A proficient swimmer, water deer can also swim several miles to make use of river islands.
The water deer has narrow pectoral and pelvic girdles, long legs, and a long, graceful neck. The powerful hind legs are longer than the front legs, so that the haunches are carried higher than the shoulders. They run with rabbit-like jumps. In the groin of each leg is an inguinal gland used for scent marking; this deer is the only member of the Cervidae to possess such glands. The short tail is no more than 5–10 cm / 1.9–3.8 in. in length and is almost invisible, except when it is held raised by the male during the rut. The ears are short and very rounded, and both sexes lack antlers.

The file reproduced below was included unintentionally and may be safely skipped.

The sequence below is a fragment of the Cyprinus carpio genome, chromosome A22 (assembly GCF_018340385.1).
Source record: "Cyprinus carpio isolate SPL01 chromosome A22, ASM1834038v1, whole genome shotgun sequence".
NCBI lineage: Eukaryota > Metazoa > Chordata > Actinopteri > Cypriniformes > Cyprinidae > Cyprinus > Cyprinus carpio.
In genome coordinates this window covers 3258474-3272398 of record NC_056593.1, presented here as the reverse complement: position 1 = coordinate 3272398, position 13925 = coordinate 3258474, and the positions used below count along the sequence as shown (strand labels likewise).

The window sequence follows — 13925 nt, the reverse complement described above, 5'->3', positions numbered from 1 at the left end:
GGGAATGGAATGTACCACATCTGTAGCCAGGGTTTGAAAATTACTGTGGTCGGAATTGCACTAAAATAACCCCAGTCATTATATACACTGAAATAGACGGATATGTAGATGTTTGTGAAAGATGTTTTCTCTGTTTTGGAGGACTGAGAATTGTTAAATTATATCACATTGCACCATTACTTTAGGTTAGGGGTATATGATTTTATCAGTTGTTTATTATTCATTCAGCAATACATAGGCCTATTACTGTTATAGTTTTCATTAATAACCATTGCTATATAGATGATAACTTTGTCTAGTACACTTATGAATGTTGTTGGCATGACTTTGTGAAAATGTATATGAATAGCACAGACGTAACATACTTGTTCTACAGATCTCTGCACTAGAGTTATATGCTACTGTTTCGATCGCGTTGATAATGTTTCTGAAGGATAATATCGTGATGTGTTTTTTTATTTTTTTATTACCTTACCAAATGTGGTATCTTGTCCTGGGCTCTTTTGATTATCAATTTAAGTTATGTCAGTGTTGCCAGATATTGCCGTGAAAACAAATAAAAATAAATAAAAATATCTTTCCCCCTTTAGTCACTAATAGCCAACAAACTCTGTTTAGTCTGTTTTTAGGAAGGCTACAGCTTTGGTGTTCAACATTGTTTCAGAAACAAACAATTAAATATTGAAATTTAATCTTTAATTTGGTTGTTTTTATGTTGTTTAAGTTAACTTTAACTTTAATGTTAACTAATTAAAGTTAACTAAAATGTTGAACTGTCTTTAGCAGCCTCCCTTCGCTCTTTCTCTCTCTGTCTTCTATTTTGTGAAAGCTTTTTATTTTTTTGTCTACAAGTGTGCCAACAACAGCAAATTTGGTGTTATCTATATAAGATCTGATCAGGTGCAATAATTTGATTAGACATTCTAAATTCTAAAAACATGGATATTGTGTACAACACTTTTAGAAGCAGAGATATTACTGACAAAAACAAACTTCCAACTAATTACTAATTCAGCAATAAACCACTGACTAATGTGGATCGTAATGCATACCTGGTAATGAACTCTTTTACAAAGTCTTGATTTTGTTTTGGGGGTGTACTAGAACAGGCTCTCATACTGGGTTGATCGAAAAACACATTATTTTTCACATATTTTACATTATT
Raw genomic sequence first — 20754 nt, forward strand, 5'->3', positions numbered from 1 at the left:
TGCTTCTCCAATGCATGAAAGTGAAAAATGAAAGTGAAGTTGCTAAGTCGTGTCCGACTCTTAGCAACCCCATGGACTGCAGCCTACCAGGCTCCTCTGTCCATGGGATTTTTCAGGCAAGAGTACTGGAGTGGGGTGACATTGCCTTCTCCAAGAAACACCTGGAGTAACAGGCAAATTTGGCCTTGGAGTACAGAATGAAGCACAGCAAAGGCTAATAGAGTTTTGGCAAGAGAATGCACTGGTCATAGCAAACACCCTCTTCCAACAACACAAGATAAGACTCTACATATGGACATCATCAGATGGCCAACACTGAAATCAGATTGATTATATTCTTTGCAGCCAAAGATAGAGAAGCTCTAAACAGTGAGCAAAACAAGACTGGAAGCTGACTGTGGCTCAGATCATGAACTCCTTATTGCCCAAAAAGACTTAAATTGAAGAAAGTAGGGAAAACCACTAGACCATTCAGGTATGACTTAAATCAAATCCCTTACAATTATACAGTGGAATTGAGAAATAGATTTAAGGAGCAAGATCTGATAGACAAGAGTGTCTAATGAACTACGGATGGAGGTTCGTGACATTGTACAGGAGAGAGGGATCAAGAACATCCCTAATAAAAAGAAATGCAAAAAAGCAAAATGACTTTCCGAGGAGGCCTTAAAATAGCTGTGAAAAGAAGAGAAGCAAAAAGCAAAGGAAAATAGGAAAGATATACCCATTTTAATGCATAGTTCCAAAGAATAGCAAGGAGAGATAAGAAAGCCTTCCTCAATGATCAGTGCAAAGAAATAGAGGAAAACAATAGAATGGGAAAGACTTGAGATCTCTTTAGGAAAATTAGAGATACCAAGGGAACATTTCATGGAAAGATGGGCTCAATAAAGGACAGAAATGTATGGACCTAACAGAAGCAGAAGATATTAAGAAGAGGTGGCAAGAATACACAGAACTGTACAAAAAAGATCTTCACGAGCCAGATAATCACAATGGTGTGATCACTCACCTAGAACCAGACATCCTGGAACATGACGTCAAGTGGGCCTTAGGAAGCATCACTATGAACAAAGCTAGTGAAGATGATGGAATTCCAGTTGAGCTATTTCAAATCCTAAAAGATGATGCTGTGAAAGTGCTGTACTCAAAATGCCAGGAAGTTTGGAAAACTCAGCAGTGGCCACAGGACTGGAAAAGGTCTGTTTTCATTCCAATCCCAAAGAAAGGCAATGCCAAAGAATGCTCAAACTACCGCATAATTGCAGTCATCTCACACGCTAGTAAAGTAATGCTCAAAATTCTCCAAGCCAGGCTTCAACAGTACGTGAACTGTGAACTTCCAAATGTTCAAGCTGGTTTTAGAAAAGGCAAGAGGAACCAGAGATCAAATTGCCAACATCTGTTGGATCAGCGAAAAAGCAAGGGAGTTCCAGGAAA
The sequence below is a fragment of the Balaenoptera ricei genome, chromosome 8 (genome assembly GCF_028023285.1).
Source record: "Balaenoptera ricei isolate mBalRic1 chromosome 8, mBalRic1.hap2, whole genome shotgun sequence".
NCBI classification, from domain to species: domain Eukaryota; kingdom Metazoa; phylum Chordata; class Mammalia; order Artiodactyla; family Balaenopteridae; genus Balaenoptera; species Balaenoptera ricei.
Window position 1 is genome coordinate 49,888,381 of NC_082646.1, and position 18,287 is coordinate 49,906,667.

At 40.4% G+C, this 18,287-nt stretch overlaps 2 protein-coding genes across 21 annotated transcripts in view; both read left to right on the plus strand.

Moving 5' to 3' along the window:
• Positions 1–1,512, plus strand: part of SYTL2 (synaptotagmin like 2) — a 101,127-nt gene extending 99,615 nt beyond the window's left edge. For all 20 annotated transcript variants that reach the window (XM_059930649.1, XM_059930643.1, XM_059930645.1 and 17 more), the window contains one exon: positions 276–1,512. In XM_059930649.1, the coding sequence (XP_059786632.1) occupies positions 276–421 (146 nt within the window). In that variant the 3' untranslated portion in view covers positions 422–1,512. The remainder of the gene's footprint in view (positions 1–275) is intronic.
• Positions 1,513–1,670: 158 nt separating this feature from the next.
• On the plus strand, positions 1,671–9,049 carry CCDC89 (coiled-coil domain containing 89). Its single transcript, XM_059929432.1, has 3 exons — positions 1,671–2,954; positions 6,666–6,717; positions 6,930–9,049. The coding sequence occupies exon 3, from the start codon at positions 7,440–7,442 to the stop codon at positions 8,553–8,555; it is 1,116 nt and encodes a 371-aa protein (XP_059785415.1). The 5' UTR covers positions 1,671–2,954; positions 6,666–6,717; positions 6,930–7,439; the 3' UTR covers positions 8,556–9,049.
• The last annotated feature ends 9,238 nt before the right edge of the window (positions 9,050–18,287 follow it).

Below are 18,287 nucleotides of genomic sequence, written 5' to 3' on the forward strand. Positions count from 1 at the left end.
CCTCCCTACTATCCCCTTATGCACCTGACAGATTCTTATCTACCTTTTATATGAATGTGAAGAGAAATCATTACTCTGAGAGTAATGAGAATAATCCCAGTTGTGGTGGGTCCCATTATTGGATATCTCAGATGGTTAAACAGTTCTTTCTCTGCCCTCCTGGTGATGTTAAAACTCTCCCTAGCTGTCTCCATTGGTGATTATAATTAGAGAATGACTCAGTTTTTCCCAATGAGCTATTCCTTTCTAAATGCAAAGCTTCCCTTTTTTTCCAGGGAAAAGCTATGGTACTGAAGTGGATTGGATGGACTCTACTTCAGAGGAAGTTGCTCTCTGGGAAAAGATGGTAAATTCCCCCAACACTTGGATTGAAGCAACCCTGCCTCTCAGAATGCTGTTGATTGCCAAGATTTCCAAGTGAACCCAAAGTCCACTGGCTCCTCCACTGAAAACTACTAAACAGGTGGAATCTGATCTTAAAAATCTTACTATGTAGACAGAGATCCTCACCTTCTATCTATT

The coat is an overall golden brown color, and may be interspersed with black hairs, while the undersides are white. The strongly tapered face is reddish brown or gray in color, and the chin and upper throat are cream colored. The hair is longest on the flanks and rump. In the fall, the summer coat is gradually replaced by a thicker, coarse-haired winter coat that varies from light brown to grayish brown. Neither the head nor the tail poles are well differentiated as in gregarious deer; consequently, this deer's coat is little differentiated.
Young are born dark brown with white stripes and spots along their upper torso.
A stuffed specimen of H. inermis illustrating its tusks at the National Museum of Natural History.The water deer have developed long canine teeth which protrude from the upper jaw like the canines of musk deer. The canines are fairly large in the bucks, ranging in length from 5.5 cm / 2.1 in. on average to as long as 8 cm / 3.2 in. Does, in comparison, have tiny canines that are on an average of 0.5 cm / 0.2 in. in length.